One person’s trash is another’s treasure, as the saying goes. And in this case, Berkeley, Calif.–based designer Gregory Kloehn found more than a trinket when he decided to turn an industrial waste receptacle into a mini (emphasis on "mini") micro-unit home.
Kloehn’s Dumpster houses measure 6 feet by 6 feet, just a tad larger than a camping tent.
The simple design comes complete with a sink, a stove, and a hidden toilet stowed underneath a small seating area. It also includes an outside shower, powered by propane tanks and water harvested from a 6-gallon rainwater tank on the roof. Kloehn padded the black and red walls to insulate them and attached a minibar to the door.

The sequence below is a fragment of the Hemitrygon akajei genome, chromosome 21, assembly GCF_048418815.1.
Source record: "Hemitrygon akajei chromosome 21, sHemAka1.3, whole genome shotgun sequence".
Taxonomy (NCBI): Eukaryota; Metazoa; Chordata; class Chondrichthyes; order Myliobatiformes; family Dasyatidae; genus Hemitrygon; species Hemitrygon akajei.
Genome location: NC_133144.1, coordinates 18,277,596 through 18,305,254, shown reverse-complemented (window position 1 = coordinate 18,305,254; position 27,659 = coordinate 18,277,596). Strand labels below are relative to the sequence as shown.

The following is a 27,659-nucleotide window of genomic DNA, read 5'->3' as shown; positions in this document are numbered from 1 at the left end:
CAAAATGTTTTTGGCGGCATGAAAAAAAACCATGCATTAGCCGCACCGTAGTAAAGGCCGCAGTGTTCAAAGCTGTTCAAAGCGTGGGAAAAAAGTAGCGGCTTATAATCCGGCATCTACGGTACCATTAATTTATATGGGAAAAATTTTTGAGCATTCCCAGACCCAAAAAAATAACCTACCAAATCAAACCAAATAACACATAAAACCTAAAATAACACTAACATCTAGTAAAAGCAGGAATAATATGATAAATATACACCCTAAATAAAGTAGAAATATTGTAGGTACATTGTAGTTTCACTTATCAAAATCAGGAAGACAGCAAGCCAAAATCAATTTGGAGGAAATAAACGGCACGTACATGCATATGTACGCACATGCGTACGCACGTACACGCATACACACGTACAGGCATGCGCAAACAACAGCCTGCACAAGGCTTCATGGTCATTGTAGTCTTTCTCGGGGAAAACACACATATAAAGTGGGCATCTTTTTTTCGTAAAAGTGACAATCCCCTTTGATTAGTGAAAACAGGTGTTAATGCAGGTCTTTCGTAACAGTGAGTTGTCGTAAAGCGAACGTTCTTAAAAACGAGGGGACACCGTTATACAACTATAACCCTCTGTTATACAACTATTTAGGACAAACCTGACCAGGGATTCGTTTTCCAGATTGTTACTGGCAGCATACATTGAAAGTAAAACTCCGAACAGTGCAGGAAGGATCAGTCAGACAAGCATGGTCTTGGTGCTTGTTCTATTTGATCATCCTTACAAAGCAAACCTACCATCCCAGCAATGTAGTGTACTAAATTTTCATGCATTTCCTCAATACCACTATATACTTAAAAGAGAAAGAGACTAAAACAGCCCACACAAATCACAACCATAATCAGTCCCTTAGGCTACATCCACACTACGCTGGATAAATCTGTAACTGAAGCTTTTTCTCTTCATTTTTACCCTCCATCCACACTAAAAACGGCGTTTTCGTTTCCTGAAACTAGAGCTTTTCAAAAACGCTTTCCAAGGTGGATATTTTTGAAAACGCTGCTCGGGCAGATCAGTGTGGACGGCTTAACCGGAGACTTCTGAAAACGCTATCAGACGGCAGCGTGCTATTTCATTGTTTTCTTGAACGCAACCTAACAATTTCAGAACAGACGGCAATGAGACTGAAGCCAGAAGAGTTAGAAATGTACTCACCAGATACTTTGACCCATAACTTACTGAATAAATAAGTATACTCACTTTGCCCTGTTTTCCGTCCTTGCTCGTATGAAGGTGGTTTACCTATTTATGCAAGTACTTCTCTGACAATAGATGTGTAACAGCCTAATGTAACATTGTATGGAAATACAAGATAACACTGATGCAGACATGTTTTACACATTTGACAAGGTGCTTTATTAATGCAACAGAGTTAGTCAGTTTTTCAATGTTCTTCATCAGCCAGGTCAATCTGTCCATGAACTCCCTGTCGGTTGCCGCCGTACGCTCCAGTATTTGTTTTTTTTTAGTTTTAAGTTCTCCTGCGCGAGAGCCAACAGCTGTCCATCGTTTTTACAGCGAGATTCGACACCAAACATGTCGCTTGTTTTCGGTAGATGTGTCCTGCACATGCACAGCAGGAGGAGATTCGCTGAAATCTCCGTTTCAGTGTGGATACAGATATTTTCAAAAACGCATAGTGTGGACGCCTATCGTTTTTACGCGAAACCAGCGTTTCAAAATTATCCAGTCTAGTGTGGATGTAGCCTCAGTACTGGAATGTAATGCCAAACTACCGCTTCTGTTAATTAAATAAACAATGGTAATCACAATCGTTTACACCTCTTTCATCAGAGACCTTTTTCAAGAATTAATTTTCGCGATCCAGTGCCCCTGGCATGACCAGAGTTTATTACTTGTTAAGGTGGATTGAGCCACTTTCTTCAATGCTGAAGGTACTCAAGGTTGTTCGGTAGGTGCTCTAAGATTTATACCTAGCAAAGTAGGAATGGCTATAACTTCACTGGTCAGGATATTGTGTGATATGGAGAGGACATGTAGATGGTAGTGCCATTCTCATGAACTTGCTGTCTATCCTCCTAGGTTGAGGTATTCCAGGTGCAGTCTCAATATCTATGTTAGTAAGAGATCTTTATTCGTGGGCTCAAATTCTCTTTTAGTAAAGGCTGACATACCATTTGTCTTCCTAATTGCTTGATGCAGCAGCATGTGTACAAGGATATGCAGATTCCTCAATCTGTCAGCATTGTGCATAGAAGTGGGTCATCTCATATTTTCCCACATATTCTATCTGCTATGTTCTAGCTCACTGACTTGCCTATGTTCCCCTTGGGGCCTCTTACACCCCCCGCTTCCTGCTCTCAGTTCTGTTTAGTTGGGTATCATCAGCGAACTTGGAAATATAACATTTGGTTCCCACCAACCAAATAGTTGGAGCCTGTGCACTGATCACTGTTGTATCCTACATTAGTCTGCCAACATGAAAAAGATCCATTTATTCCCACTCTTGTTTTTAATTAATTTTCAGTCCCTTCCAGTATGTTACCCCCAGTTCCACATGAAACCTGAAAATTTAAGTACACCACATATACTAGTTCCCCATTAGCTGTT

The retrofitting, which cost close to $2,000, took all of six months to complete and has just about everything a bachelor might need, including a sloped roof levered up to reveal windows that admit a hint of light. The roof also doubles as extra, "deck" seating, if ever one wants to host guests.
The house also wasn’t made to weather catastrophes well, as shown last year during Hurricane Sandy, when the tiny abode filled with 4 feet of water. Nonetheless, the structure still stands as a clever example of how to live with but the barest of necessities.
Maybe Oscar the Grouch was on to something.